How social media has become an essential policing tool for the RNC

The Royal Newfoundland Constabulary is tapped into what the youngsters are into, and it's paying off, writes Ariana Kelland.

Majority of crimes posted to social media solved, Const. Geoff Higdon says

Const. Geoff Higdon is one of several officers in charge of the Royal Newfoundland Constabulary's Facebook and Twitter accounts. (CBC)

If you told Const. Geoff Higdon two years ago he'd have the reigns of the Royal Newfoundland Constabulary's social media accounts, he likely wouldn't believe you.

Yet, here he is today, reaching thousands of people with each post.

Higdon is one of several RNC officers who operate the force's Facebook, Twitter and newly-established Instagram accounts. He sends weather alerts, news releases, photos of suspects and a joke here and there to the masses.

The RNC's Facebook page was launched three years ago, as a means to recruit new officers, and it has since morphed into an essential policing tool. Twitter followed later, generating over 22,400 followers to date.

Higdon estimates that approximately 95 per cent of crimes posted to the RNC's Facebook page have been solved, thanks in part to the 16,000 people who like and share content from the page.

"If we have a serious crime that shocks the public and we put a picture out of it more people are sharing it, more people are seeing it," Higdon said.

There may be no better example of this than the case of the red Corvette that peeled into Kenmount Road in May and did dangerous stunts in the middle of oncoming traffic. The event was (fortunately for police) caught on camera and then shared online.

Almost two months after the public outrage subsided, police announced an arrest in the case and specifically thanked people on social media for helping spread the word.

"There is seven degrees of separation from everybody," Higdon said. 

"It doesn't take a whole lot for somebody to say, that looks like so-and-so, us to interview so-and-so and find out it was in fact so-and-so."

More recently, the RNC has posted photos online of people suspected of crimes. The shots are often grainy and taken from surveillance footage or CCTV (closed-circuit television) cameras.

At first, Higdon said, they would post photos without context — only asking for the public to help identify the person in the photo.

"They didn't really care to help us because they wanted to know, "Why are you looking for this person?" So of course, we tried to strike that balance with privacy, obviously, and grounds for arrest," Higdon said.

'Just take the picture down, it wasn't me'

Legally, the RNC can publish any photo taken in a public place, such as a mall or box store, Higdon said.

"If you're seeing someone [on social media], you may not see them committing the crime but the photo right before it, or the video segment right before it, before we could get a better still shows them commit the crime," he said.

"So, we have the evidence or witness statements to back it up."

By posting images online, it's not just concerned citizens who identify the culprits, it's the suspects themselves. Desperate to take the photos down, they turn themselves in to police, Higdon said.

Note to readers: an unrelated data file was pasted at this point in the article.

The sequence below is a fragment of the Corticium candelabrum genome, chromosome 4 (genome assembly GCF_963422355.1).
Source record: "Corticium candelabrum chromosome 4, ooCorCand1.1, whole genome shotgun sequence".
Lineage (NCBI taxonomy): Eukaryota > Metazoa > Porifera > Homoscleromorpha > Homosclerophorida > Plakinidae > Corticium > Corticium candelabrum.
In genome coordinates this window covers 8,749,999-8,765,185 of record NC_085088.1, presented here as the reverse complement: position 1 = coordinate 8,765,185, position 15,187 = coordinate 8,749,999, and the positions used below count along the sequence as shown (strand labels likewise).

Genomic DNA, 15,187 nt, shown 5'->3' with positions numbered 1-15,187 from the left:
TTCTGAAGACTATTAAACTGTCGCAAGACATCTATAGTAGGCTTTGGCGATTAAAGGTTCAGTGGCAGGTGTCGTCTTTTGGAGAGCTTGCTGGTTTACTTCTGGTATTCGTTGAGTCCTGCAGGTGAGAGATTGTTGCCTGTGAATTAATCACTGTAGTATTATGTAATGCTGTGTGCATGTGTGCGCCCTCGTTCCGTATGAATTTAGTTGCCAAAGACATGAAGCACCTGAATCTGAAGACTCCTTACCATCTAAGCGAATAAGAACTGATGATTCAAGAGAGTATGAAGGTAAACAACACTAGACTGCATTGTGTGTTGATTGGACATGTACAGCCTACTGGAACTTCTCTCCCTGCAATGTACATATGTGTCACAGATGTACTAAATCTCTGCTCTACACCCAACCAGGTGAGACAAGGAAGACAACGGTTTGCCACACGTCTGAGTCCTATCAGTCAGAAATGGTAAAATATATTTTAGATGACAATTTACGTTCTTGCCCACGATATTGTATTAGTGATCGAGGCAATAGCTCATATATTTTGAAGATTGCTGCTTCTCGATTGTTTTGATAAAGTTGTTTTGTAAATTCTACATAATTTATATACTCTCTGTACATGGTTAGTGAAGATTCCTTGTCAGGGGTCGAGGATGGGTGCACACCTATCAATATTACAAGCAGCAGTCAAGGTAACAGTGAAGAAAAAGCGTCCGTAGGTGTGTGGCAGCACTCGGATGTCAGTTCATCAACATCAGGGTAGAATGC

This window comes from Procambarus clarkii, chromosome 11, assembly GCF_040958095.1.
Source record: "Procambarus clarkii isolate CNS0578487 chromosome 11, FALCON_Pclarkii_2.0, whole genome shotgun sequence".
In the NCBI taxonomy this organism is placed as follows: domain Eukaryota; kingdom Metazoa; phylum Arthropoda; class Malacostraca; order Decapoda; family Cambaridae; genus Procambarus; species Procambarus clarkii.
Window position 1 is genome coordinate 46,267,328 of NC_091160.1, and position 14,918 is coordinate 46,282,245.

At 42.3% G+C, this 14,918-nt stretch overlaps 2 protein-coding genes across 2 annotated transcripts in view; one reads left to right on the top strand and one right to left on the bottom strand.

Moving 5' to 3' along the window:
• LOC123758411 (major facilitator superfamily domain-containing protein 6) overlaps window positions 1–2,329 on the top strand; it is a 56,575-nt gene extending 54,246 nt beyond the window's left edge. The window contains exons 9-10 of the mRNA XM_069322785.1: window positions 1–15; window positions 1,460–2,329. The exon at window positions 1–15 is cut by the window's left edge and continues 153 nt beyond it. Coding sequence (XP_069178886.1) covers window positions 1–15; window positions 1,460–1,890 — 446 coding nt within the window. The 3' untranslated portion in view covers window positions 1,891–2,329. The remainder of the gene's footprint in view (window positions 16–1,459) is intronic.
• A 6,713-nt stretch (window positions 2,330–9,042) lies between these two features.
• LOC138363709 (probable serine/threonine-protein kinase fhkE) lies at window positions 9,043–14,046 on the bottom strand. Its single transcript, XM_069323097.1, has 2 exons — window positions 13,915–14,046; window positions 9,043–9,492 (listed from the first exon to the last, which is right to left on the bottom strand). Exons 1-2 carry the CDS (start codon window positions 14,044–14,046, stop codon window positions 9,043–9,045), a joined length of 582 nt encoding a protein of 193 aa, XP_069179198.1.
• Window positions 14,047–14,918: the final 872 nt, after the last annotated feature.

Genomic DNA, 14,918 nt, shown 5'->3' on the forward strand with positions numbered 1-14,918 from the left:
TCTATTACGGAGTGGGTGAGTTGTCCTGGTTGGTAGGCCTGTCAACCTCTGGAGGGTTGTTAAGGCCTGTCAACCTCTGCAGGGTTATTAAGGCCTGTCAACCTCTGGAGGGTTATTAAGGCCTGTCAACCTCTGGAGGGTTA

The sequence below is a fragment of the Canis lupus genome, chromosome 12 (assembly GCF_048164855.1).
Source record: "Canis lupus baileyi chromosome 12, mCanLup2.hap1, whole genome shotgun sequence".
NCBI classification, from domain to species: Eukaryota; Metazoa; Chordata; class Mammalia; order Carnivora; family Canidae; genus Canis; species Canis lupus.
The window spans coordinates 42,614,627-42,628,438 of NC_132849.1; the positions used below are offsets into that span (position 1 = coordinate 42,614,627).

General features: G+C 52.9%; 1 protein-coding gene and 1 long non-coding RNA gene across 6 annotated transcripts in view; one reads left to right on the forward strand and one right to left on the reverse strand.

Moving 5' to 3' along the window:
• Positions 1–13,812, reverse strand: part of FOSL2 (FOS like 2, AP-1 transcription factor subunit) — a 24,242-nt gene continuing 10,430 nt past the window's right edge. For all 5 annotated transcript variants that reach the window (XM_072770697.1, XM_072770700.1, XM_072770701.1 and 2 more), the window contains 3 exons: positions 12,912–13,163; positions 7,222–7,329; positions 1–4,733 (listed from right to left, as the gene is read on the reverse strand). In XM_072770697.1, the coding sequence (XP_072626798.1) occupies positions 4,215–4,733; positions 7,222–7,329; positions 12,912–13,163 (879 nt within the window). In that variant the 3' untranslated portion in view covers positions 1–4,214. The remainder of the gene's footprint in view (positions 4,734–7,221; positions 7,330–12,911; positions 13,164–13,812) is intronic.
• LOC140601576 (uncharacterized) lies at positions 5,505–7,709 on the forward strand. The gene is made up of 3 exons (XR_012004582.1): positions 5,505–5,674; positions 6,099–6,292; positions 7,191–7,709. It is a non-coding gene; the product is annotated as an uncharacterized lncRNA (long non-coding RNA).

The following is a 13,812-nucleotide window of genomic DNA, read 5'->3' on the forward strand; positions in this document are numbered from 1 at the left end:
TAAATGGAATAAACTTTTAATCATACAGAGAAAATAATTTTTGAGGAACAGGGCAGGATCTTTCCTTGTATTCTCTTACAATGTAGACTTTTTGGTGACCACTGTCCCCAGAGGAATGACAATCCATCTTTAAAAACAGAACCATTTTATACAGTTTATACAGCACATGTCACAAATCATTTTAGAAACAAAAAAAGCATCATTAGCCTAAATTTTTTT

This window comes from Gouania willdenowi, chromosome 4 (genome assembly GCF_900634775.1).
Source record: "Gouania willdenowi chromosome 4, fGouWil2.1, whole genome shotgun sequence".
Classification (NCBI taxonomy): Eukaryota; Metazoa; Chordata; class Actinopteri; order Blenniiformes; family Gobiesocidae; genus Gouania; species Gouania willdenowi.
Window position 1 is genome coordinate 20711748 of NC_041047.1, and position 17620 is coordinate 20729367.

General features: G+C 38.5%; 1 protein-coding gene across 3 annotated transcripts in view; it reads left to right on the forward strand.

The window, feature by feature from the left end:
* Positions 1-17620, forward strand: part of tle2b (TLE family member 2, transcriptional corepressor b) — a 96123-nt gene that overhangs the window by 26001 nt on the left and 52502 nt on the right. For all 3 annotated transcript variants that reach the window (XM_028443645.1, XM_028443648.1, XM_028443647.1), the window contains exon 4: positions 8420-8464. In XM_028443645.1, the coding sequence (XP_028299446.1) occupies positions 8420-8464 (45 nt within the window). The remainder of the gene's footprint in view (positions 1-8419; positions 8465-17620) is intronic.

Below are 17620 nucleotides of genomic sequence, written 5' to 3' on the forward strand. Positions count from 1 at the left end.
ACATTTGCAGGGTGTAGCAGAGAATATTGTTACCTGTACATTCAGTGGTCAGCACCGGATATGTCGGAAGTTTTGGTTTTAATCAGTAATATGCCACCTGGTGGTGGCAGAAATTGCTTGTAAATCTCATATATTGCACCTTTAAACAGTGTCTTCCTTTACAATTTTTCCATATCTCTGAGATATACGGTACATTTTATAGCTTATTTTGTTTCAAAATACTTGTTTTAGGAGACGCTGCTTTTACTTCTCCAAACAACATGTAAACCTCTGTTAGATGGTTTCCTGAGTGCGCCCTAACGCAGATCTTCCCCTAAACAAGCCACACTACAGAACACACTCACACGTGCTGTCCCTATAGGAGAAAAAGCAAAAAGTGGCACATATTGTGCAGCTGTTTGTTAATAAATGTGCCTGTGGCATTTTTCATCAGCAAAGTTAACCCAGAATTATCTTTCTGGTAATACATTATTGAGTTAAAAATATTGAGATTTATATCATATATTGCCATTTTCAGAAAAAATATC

"People write us sometimes and say, 'You have a photo of me on your Facebook — I didn't do it'" he said.

Public shaming isn't the objective of posting suspect pictures online, Higdon said, "People will come in turn themselves in and say, just take the picture down, it was me."

Every now and again, those wanted for a crime do not bother coming into RNC headquarters, or even writing a private message. They post publicly.

For instance, Rodney Constantine's response in the comments section of one Facebook post about a warrant for his arrest drew thousands of views.

He promised to turn himself in "Monday morn" and even provided a followup comment to make sure people knew he wasn't taking it lightly.

"Look I'm just letting everyone know this isn't a a joke or intended!!!! I was just been honest about turning in Monday morn that's all !!!!!"

While it's uncommon, Higdon said overall the experience with Constantine wasn't a bad one — he did turn himself in that following Monday.

"He was respectful with us and we were respectful with him," said Higdon, adding the Constabulary thanked him publicly for sticking to his word.

In addition to being an investigative tool, social media channels have allowed the RNC to reach out to the community in ways it never could before, letting the public know they're human too.

By posting photos of its K-9 and mounted units, as well as operating Tweetalongs, the public gets a better sense of what the force does.

Higdon said he looks to other police forces, like the Rosenberg Police in Texas, for ideas and tips for what works and what doesn't

In the future, Higdon said the force is going to start posting "Warrant Wednesdays" — a la Throwback Thursday — in an attempt to catch suspects with longstanding warrants for their arrest.

About the Author

Ariana Kelland


Ariana Kelland is a reporter with the CBC Newfoundland and Labrador bureau in St. John's.


To encourage thoughtful and respectful conversations, first and last names will appear with each submission to CBC/Radio-Canada's online communities (except in children and youth-oriented communities). Pseudonyms will no longer be permitted.

By submitting a comment, you accept that CBC has the right to reproduce and publish that comment in whole or in part, in any manner CBC chooses. Please note that CBC does not endorse the opinions expressed in comments. Comments on this story are moderated according to our Submission Guidelines. Comments are welcome while open. We reserve the right to close comments at any time.